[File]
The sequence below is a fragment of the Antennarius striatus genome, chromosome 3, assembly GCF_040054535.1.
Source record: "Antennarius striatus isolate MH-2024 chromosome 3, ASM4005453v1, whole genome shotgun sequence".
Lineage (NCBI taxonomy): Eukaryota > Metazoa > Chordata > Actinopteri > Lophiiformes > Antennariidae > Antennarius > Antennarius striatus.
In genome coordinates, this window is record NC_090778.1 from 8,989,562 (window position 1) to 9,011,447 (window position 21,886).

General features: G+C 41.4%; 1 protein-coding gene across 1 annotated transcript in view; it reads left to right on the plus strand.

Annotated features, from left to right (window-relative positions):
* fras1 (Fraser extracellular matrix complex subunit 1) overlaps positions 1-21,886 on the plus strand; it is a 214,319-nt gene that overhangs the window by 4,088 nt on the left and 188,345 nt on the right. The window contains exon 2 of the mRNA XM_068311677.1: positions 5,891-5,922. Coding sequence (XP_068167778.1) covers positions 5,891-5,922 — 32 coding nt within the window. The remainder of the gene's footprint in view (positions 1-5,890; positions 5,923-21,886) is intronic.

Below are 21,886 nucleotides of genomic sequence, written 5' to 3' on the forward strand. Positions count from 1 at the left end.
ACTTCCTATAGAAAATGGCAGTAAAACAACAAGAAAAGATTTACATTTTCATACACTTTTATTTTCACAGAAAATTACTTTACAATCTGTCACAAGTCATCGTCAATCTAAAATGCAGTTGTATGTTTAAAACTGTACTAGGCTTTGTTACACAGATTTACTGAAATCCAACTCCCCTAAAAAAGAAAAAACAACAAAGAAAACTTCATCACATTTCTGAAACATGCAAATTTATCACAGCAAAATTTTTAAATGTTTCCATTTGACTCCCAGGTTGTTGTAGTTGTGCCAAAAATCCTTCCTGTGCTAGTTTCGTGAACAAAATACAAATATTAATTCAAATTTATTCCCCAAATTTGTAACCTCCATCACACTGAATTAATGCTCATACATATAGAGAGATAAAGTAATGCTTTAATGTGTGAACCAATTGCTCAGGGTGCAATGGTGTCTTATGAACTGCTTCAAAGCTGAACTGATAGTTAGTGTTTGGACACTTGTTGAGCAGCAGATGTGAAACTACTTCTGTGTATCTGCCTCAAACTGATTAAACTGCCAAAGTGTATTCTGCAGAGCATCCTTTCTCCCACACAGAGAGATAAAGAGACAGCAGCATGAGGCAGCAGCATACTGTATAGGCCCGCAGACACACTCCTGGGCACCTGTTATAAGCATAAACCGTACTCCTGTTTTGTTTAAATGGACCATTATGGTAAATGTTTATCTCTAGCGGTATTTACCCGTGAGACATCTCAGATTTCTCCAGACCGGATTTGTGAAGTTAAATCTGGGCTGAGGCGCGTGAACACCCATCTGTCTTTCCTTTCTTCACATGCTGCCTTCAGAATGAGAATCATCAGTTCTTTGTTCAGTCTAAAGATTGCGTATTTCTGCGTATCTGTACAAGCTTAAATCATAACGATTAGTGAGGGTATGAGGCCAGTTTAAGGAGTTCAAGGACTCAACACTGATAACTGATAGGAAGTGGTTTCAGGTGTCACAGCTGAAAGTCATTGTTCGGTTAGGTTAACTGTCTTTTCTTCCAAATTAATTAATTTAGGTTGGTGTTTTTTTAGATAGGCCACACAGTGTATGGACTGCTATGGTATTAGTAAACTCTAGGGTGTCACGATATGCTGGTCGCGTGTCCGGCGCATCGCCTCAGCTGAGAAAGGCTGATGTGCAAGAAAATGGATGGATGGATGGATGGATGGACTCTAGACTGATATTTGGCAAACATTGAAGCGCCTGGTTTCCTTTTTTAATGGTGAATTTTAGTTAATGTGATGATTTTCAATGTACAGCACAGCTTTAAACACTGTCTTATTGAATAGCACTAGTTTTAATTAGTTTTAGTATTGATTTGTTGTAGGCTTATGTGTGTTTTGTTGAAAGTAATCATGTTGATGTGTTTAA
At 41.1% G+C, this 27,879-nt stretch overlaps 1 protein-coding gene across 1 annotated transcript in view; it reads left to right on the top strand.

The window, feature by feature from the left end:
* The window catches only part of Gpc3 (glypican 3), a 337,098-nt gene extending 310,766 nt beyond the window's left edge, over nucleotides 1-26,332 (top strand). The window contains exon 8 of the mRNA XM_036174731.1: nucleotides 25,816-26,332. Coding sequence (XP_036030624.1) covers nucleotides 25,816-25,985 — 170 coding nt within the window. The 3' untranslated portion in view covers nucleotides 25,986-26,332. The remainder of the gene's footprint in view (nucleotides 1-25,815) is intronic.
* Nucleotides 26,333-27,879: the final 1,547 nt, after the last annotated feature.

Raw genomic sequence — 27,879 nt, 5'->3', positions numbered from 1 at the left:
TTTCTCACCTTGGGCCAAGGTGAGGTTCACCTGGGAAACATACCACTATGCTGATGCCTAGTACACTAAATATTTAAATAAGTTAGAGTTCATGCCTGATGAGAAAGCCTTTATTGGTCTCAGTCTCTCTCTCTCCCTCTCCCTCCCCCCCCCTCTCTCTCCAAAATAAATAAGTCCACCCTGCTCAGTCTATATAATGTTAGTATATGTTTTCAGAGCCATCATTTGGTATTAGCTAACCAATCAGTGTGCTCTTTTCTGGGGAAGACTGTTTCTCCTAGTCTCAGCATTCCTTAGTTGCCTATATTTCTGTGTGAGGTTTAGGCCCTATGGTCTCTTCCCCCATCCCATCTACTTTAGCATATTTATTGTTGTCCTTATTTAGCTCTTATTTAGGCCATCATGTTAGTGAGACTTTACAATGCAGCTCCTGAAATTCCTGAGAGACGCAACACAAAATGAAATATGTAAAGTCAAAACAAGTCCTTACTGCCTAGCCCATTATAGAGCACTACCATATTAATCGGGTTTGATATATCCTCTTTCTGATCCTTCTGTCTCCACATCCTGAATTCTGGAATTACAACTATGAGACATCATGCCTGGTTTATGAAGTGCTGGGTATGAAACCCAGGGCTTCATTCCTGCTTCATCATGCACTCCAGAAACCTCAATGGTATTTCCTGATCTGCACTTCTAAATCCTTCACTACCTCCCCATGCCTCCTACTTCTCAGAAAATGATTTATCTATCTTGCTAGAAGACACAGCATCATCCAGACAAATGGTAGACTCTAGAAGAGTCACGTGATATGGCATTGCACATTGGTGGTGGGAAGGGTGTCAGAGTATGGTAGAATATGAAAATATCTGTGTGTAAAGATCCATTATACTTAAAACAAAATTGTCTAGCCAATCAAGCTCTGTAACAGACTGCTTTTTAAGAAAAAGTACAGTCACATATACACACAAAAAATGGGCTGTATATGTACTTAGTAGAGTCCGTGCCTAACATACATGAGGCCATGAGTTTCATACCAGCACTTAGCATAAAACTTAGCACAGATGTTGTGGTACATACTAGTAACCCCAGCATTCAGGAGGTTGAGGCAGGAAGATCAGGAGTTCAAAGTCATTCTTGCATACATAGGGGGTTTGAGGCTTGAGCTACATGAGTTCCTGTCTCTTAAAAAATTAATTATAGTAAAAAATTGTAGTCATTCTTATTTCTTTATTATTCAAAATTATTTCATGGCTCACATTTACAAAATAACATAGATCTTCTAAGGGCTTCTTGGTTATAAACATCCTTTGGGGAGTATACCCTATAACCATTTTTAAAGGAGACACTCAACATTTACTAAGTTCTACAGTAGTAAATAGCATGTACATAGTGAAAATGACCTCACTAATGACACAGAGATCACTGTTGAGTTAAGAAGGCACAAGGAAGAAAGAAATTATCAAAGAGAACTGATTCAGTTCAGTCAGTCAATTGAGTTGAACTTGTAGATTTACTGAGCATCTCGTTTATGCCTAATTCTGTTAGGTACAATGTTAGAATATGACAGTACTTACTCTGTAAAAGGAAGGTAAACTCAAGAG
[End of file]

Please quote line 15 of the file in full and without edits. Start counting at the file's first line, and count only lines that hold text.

TTTCTCACCTTGGGCCAAGGTGAGGTTCACCTGGGAAACATACCACTATGCTGATGCCTAGTACACTAAATATTTAAATAAGTTAGAGTTCATGCCTGATGAGAAAGCCTTTATTGGTCTCAGTCTCTCTCTCTCCCTCTCCCTCCCCCCCCCTCTCTCTCCAAAATAAATAAGTCCACCCTGCTCAGTCTATATAATGTTAGTATATGTTTTCAGAGCCATCATTTGGTATTAGCTAACCAATCAGTGTGCTCTTTTCTGGGGAAGACTGTTTCTCCTAGTCTCAGCATTCCTTAGTTGCCTATATTTCTGTGTGAGGTTTAGGCCCTATGGTCTCTTCCCCCATCCCATCTACTTTAGCATATTTATTGTTGTCCTTATTTAGCTCTTATTTAGGCCATCATGTTAGTGAGACTTTACAATGCAGCTCCTGAAATTCCTGAGAGACGCAACACAAAATGAAATATGTAAAGTCAAAACAAGTCCTTACTGCCTAGCCCATTATAGAGCACTACCATATTAATCGGGTTTGATATATCCTCTTTCTGATCCTTCTGTCTCCACATCCTGAATTCTGGAATTACAACTATGAGACATCATGCCTGGTTTATGAAGTGCTGGGTATGAAACCCAGGGCTTCATTCCTGCTTCATCATGCACTCCAGAAACCTCAATGGTATTTCCTGATCTGCACTTCTAAATCCTTCACTACCTCCCCATGCCTCCTACTTCTCAGAAAATGATTTATCTATCTTGCTAGAAGACACAGCATCATCCAGACAAATGGTAGACTCTAGAAGAGTCACGTGATATGGCATTGCACATTGGTGGTGGGAAGGGTGTCAGAGTATGGTAGAATATGAAAATATCTGTGTGTAAAGATCCATTATACTTAAAACAAAATTGTCTAGCCAATCAAGCTCTGTAACAGACTGCTTTTTAAGAAAAAGTACAGTCACATATACACACAAAAAATGGGCTGTATATGTACTTAGTAGAGTCCGTGCCTAACATACATGAGGCCATGAGTTTCATACCAGCACTTAGCATAAAACTTAGCACAGATGTTGTGGTACATACTAGTAACCCCAGCATTCAGGAGGTTGAGGCAGGAAGATCAGGAGTTCAAAGTCATTCTTGCATACATAGGGGGTTTGAGGCTTGAGCTACATGAGTTCCTGTCTCTTAAAAAATTAATTATAGTAAAAAATTGTAGTCATTCTTATTTCTTTATTATTCAAAATTATTTCATGGCTCACATTTACAAAATAACATAGATCTTCTAAGGGCTTCTTGGTTATAAACATCCTTTGGGGAGTATACCCTATAACCATTTTTAAAGGAGACACTCAACATTTACTAAGTTCTACAGTAGTAAATAGCATGTACATAGTGAAAATGACCTCACTAATGACACAGAGATCACTGTTGAGTTAAGAAGGCACAAGGAAGAAAGAAATTATCAAAGAGAACTGATTCAGTTCAGTCAGTCAATTGAGTTGAACTTGTAGATTTACTGAGCATCTCGTTTATGCCTAATTCTGTTAGGTACAATGTTAGAATATGACAGTACTTACTCTGTAAAAGGAAGGTAAACTCAAGAG